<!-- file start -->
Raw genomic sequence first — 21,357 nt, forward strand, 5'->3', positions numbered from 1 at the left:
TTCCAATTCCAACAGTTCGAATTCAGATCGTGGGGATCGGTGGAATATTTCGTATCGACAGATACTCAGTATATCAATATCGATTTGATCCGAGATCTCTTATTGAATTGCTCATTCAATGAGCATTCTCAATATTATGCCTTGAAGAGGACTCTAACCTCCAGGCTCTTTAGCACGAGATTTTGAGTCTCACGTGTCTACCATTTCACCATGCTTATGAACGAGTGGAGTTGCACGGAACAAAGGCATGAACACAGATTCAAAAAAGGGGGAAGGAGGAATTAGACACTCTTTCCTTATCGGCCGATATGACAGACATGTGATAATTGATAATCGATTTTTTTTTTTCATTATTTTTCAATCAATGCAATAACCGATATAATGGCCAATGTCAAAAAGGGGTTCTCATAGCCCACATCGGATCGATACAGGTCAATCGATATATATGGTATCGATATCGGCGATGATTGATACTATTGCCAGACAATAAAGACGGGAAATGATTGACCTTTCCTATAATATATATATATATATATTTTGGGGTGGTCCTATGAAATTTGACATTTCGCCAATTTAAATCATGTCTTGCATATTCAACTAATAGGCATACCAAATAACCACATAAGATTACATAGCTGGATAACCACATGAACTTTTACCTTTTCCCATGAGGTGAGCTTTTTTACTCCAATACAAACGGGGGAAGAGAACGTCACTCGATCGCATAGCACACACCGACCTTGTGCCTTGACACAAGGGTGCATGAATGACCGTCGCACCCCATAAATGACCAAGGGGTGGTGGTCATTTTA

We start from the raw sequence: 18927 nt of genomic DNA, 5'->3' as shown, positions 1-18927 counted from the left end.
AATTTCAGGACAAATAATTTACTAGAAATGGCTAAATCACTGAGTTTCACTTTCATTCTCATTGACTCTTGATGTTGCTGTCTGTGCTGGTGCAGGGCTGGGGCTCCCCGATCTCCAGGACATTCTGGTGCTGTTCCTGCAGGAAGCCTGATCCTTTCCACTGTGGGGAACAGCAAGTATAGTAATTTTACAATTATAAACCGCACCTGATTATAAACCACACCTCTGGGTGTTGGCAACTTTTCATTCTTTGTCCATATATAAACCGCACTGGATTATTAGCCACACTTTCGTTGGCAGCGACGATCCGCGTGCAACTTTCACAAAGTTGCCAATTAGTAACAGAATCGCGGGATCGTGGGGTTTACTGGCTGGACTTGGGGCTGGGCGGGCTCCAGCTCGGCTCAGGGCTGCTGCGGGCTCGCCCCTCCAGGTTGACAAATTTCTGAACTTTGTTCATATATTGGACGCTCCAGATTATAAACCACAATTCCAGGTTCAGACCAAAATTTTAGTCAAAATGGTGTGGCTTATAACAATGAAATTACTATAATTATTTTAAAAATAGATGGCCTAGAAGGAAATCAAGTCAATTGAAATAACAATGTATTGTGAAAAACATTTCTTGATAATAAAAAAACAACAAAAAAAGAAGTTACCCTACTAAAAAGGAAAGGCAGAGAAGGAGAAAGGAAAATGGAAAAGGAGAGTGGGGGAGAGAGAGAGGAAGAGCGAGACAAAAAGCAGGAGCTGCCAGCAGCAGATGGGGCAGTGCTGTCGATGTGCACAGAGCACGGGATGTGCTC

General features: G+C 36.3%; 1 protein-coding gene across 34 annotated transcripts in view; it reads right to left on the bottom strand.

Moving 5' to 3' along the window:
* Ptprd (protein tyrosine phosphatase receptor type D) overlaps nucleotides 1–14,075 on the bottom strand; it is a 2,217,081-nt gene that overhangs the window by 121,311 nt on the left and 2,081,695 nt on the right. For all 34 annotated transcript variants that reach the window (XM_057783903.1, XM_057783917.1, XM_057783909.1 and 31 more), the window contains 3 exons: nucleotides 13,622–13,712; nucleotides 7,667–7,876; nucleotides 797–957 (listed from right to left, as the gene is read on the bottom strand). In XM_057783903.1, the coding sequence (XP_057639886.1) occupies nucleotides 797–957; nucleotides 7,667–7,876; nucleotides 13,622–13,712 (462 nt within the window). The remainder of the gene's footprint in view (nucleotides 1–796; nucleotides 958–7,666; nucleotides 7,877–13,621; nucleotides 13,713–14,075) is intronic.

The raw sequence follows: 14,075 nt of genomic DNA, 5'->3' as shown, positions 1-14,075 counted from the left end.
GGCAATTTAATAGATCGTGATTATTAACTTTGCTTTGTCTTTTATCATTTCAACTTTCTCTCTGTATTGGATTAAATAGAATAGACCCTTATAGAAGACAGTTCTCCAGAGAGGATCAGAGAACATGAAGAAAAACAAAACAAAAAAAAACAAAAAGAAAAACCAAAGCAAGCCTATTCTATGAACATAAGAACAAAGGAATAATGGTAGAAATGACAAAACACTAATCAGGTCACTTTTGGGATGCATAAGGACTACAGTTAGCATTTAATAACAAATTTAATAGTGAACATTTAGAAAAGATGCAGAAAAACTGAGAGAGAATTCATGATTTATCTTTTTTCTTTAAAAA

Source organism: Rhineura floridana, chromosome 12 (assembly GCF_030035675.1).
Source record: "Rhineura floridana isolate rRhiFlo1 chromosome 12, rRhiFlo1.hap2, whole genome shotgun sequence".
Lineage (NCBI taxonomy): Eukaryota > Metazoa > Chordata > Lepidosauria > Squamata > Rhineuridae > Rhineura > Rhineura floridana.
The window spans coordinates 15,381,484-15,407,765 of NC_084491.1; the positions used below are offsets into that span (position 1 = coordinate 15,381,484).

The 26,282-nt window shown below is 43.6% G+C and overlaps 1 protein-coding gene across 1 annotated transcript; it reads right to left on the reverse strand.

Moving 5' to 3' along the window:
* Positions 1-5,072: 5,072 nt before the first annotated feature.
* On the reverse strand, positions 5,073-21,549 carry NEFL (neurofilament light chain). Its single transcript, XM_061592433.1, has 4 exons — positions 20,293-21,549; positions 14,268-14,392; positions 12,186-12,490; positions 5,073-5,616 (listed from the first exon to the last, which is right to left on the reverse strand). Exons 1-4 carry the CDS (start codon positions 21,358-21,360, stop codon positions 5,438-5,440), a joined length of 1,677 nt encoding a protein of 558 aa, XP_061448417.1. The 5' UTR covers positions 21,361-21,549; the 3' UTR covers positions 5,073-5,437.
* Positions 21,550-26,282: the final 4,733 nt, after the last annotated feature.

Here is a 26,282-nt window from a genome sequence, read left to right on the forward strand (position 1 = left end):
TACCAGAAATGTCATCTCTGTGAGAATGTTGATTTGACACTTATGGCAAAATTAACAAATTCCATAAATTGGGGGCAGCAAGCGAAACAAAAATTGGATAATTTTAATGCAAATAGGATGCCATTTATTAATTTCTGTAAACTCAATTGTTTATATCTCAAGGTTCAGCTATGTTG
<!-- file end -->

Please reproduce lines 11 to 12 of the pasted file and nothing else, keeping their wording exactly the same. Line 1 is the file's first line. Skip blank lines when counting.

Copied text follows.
Source record: "Rhineura floridana isolate rRhiFlo1 chromosome 12, rRhiFlo1.hap2, whole genome shotgun sequence".
Lineage (NCBI taxonomy): Eukaryota > Metazoa > Chordata > Lepidosauria > Squamata > Rhineuridae > Rhineura > Rhineura floridana.